EICS 2016 invites submissions in the categories described below. All submissions must be prepared in the standard SIGCHI publication format and will be made via the SIGCHI submission site. All accepted contributions (except Tutorials and submissions to the Doctoral Consortium) will be published in the ACM SIGCHI proceedings of EICS 2016 as well as in the ACM Digital Library. Accepted papers will be included in the final proceedings and program only if at least one author has paid the conference registration fee.
Papers and Late Breaking Results are subjected to a blind review process. We will use a relaxed model that does not attempt to conceal all traces of identity from the body of the paper. Authors are expected to remove author and institutional identities from the title and header areas of the paper. Further suppression of identity in the body of the paper is left to the authors' discretion. We do expect that authors leave citations to their previous work unanonymized but do cite these in third person. This allows authors to provide reviewers with all previous research that has been taken into account.
Full Papers present original and mature research work. High-quality, elaborated case studies and practice reports with generalizable findings will be considered too. Full papers should be about 10 pages of contents, anonymized, with additional pages of references. There is no limit on the number of pages of references. Full paper submissions will be reviewed by a senior PC member and three PC members. When the reviews are available, authors have to chance to provide a rebuttal with clarifications and answers on the reviewer comments. Rebuttals and reviews will be discussed at a live PC meeting. Authors will receive one of three possible decisions: reject, accept with minor modifications or second iteration with shepherding. The latter will get active guidance by a senior PC member and include submission of a revised version of the paper.
Late-Breaking Results and Demonstrations Papers (6 pages) describe preliminary results, ongoing work or demonstrate innovative approaches or systems that presents new ideas and concepts. Demonstrations will be published and will get stage time. For both LBR and demonstrations we expect submissions of no more than 6 pages in total.
Demonstrations are not product demonstrations, but rather an opportunity to highlight, explain, and present interesting technical aspects of (prototype) applications and environments. Demonstrations will be reviewed and published at the same level as LBR proceedings. Demonstration papers should include a description of the demo and preferably a walk-through section guiding the reader. For demonstrations, we strongly encourage submitting a video and additional material allowing first-hand experience of the proposed technique, application or environment, e.g. a Java or HTML5 demonstrator, or one hosted on the SHARE platform.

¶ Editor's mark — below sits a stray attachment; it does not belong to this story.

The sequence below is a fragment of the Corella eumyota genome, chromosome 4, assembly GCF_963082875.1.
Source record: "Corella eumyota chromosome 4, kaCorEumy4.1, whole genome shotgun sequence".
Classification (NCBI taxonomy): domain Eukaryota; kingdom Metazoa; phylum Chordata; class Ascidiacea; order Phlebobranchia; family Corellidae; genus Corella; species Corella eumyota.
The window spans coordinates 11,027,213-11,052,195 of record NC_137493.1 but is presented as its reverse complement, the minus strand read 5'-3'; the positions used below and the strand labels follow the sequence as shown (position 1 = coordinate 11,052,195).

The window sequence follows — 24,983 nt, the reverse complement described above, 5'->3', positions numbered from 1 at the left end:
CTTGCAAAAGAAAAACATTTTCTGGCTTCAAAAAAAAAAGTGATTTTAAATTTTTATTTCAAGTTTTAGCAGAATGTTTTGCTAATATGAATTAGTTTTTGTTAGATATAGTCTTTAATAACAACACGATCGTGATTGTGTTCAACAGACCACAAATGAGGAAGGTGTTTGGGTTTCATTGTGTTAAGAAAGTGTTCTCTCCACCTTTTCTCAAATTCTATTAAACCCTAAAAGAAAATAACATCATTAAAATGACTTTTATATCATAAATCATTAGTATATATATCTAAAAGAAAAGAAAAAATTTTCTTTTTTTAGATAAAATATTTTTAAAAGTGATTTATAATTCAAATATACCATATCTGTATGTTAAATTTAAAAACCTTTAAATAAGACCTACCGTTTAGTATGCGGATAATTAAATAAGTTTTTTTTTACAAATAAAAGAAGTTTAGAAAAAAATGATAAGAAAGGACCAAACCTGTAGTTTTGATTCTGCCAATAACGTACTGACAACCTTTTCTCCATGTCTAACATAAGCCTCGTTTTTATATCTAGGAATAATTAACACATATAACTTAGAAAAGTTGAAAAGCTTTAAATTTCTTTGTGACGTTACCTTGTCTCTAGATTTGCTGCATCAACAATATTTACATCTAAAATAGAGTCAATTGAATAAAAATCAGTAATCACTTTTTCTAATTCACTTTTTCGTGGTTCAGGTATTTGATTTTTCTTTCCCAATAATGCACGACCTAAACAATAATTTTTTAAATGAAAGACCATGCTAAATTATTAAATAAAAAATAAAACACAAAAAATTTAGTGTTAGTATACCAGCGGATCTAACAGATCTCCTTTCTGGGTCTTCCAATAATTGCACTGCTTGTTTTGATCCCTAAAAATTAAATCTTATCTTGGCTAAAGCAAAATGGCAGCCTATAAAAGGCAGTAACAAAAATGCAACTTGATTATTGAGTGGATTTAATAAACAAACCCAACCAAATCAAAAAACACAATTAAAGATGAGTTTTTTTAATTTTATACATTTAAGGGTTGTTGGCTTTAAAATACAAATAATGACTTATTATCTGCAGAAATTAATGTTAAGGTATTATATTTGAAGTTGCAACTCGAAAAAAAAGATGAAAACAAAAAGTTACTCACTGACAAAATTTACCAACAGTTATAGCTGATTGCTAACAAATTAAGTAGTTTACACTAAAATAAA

Workshop proposals should include: a description of the workshop aims and goals, the format of the workshop and the target audience (2 pages), accompanied by a free-form description of the organizers and their background as well as operational requirements and a short description of how contributions will be solicited (max 2 additional pages). Workshops can be half-day or full-day. Workshops can be half-day or full-day. Only workshops with at least six participants paying the associated fee by the early registration deadline will take place at the conference. Workshops will get the opportunity to present the work they cover and results as posters at the main conference to maximize their impact (meaning workshop participants have the possibility to create a poster and present it as part of the main conference). Workshop proposals will be curated by the workshop and tutorial chairs.
Tutorial proposals should address a topic that is of interest for a larger audience and that meets an identifiable educational need within the scope of the EICS themes. Tutorials can be half-day or full-day. Tutorial submissions should comprise a 2-page description of the goals, the target audience and curriculum of the tutorial, as well as a free-form description of the author(s) background and prior experience in presenting the material. Acceptance of tutorials can also depend on the availability of rooms. Tutorial proposals will be curated by the workshop and tutorial chairs.
The Doctoral Consortium (DC) provides an opportunity for PhD students to present their research goals as well as intermediate results and to discuss them with leading experts in the field as well as with peers. Students will receive feedback on the quality of their presentation and on the proposed research itself. Students can be in intermediate or advanced stages of their research, but should not have completed their work yet, and should thus still be able to take feedback from the Consortium into account. The submission consists of a short paper (max 4 pages ACM Extended Abstract Format), and should be accompanied by a free-form CV of the PhD candidate. Accepted submissions will be distributed to all participants and to the members of the panel to allow them to prepare for a fruitful discussion during the DC session. Authors will be invited to present a poster and give a short talk about their PhD research during the main EICS conference. Additional information about how to prepare for the DC will be provided following acceptance.